Pine Regeneration: Bridge Fire, Bryce Canyon National Park

The 2009 Bridge Fire was started by lightning, and burned in both the Dixie National Forest and Bryce Canyon National Park. Since the fire didn’t closely approach structures, the fire was allowed to burn to the road, and in some places, to the rim.

Mortality was pretty severe but, there were still some green trees scattered about. It is hard to say if there has been a good cone year, since the fire. I didn’t see a single live new tree in this particular area.

I did see this dwarf Oregon grape but, it really wasn’t a surprise, since I had seen them growing among the hoodoos.

I also saw some manzanita and ceanothus becoming re-established, along with other desert brush species.

As the years go on, the odds for having a pine forest soon are worsening. At 9000 feet in elevation, this is a pretty harsh environment for any tree. I posted most of these pictures in high resolution, so you can see the vegetation easily, if you click on them. You cannot judge pine regeneration after only a few years but, in this case, pine regeneration looks very poor.

To see the pictures from my Bryce Canyon and Zion National Park adventures, go see my Facebook page, please. These include the Peekaboo trail in Bryce Canyon, and “The Narrows” in Zion National Park.

7 thoughts on “Pine Regeneration: Bridge Fire, Bryce Canyon National Park”

  1. Thanks for this. Do we have data on longer term pine regen after other fires such as Warm Fire in Grand Canyon, Rodeo Chiniski or others?

    • I do know that there was increased bark beetle mortality in the post-fire survivors on many of my fire salvage projects, in California, Idaho, Montana and Oregon. Green tree salvage guidelines must be collaborated, so that some of those perfectly-suited “brood trees” can be harvested, instead of supplying several generations of bark beetles, before finally dying. Indeed, many times these fire-damaged trees are “brain dead”, with their cambiums damaged beyond repair. Such trees can survive for weeks or months, making perfect bark beetle habitat.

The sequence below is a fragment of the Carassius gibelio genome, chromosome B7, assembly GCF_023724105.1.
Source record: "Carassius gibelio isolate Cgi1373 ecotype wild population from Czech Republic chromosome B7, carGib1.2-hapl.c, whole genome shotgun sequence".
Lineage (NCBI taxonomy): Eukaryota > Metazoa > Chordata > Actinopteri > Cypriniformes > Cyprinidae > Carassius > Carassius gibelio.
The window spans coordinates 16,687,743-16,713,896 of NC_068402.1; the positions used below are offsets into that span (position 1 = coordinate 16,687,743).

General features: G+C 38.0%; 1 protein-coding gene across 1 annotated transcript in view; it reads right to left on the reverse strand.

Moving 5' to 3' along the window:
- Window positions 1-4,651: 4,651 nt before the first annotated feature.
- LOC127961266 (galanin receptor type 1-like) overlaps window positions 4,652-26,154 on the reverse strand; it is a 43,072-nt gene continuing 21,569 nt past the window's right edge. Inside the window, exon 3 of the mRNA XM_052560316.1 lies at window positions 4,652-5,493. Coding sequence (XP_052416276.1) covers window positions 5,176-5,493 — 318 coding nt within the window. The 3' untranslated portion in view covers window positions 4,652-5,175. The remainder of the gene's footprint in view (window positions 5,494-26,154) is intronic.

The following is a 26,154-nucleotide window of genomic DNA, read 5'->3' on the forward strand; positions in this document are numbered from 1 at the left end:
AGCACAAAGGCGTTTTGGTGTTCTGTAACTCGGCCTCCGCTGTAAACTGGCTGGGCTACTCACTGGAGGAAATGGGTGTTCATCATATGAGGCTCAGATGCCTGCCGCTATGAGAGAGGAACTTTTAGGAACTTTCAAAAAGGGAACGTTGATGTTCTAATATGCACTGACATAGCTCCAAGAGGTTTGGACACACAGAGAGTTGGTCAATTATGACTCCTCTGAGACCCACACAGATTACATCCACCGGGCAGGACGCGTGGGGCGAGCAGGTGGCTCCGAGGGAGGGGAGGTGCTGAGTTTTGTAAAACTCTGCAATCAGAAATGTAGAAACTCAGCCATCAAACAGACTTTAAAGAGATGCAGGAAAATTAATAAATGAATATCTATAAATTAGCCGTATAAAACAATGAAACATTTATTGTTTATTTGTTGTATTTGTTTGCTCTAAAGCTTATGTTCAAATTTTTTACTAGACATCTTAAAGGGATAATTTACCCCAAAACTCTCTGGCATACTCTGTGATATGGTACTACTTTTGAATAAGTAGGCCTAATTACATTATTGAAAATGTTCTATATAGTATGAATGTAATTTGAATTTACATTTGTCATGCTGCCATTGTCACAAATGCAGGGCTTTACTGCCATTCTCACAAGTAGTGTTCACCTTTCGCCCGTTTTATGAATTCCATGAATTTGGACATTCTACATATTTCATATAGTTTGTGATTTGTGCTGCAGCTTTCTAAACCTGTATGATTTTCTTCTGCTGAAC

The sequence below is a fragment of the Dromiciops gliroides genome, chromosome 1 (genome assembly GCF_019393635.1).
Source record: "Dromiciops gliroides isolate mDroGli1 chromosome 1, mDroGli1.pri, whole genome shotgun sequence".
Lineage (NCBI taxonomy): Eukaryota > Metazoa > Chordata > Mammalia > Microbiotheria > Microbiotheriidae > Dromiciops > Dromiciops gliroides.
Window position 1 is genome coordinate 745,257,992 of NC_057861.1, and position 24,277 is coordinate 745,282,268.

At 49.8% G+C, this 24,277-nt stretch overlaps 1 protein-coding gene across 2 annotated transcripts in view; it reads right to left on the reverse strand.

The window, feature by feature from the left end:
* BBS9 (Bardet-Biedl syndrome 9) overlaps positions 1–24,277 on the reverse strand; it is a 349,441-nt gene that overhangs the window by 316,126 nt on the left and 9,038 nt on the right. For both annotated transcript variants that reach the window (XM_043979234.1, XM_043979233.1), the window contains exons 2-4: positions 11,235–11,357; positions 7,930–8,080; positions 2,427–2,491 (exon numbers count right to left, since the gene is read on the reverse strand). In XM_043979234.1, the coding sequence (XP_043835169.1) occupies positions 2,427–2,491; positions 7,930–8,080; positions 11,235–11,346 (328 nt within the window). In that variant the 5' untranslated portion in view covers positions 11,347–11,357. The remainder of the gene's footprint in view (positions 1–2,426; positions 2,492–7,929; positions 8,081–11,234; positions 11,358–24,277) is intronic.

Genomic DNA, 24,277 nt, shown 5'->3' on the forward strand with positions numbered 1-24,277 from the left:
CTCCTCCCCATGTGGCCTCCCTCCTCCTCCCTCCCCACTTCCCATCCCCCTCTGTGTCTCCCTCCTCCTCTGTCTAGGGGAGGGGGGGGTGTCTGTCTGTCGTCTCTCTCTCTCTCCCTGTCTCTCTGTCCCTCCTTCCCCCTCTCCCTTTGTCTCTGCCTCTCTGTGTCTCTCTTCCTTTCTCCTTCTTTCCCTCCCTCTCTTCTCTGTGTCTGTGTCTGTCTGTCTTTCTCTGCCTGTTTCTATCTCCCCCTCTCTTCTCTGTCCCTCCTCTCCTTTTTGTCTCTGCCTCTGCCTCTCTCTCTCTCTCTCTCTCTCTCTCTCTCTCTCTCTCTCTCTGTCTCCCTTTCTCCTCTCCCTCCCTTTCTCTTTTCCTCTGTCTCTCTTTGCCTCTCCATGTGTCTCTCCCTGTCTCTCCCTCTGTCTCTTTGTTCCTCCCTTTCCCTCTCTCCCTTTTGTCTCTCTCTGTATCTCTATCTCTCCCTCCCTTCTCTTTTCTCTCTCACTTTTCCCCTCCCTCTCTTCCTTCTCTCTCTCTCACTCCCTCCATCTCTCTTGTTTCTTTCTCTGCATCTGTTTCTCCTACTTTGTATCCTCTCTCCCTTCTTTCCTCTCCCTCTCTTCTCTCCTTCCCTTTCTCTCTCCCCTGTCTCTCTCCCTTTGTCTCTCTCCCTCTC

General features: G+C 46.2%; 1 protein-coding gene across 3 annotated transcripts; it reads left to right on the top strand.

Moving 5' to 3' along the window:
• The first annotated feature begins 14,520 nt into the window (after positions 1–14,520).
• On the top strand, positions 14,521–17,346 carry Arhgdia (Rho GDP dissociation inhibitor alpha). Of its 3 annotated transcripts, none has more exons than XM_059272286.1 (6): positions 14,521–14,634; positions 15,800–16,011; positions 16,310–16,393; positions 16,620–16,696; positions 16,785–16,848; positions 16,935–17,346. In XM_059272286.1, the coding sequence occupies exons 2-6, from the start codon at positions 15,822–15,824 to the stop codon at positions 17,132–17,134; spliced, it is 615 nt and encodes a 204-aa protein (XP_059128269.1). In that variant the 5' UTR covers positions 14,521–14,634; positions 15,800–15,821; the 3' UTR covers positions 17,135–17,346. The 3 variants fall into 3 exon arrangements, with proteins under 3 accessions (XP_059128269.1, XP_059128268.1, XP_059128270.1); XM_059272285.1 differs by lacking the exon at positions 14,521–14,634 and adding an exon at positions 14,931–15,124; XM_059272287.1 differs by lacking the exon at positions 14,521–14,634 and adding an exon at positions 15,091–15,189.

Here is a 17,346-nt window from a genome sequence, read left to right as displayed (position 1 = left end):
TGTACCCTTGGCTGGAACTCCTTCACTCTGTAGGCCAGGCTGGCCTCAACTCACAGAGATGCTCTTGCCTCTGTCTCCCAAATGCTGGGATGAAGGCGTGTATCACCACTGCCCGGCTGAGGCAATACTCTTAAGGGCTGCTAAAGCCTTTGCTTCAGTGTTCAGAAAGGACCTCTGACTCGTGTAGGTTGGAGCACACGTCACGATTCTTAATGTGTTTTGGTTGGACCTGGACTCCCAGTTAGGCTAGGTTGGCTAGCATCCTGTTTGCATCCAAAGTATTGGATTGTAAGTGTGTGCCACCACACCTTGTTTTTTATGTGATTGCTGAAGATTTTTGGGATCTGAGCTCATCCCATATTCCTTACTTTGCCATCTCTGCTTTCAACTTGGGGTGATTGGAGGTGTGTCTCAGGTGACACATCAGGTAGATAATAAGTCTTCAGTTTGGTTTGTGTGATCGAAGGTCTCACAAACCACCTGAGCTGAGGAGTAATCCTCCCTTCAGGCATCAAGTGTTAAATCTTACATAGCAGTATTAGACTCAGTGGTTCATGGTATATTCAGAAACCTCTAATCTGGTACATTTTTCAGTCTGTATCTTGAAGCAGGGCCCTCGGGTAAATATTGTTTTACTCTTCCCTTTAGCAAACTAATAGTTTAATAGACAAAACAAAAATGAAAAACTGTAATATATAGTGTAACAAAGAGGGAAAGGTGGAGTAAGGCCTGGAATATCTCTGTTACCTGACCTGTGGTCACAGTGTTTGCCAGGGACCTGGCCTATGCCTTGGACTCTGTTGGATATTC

2. Interesting pictures. A few minutes on google found this:

    “Due to unexpected wind events, the [Bridge] fire has experienced considerable growth in the past two days. However, the fire is continuing to meet resource management objectives in the Park and on the National Forest, even though the missions of these two agencies are different. Once the burn ceases to meet management objectives, additional actions will be taken when and where needed.” (Source:

    Another article claimed that the wind event had winds over 30 mph. That’s some pretty strong winds, which pushed the fire. Also, the last sentence from the USFS press release seems to indicate that the burn did meet management objectives.

    So, again, some of my questions (based on a few years postings here where some people seem to most fires are “bad”) are: Was this Bridge fire a “bad” fire? Was it “un-natural?” Do the pictures posted here show a “destroyed” ecosystem? Or one that was recently impacted by natural disturbance?

  3. Matthew… a couple of thoughts.
    First, there may be a lag time between “taking action when the burn ceases to meet management objectives” and that action having the desired effect. It’s an art or practice, rather than a science. It’s not like you shut off a gas valve. So the fire could burn out of prescription while you are trying to keep it from burning outside prescription, if that makes sense.

    I think that probably “good” things and “bad” things happened, depending on who you ask (pine trees, vs. oregon grape, snakes or elk, bird that nest in trees, fish). That is precisely why “natural” has such low utility in this kind of discussion.

    a) Fire is unnatural because forests are unnatural because of fire suppression and grazing (or who knows?)

    b) Fire is unnatural because climate change has changed conditions.

    c) Fire is “natural” because we think that (generally??) it had some of the same effects as fires that vegetation ecologists argue about happening 150 years ago, with or without Native American action.

    It seems like a convoluted jungle of ideas to hack through to prove something is actually “natural.” I personally believe that wise policies are not based on inchoate ideas. But maybe that’s just me ;).
    So here is what I think: I would let the fire burn if there are no serious impacts to human values predicted (including endangered species, human health and safety, etc.). Afterwards I would try to mitigate negative effects based on human predilections.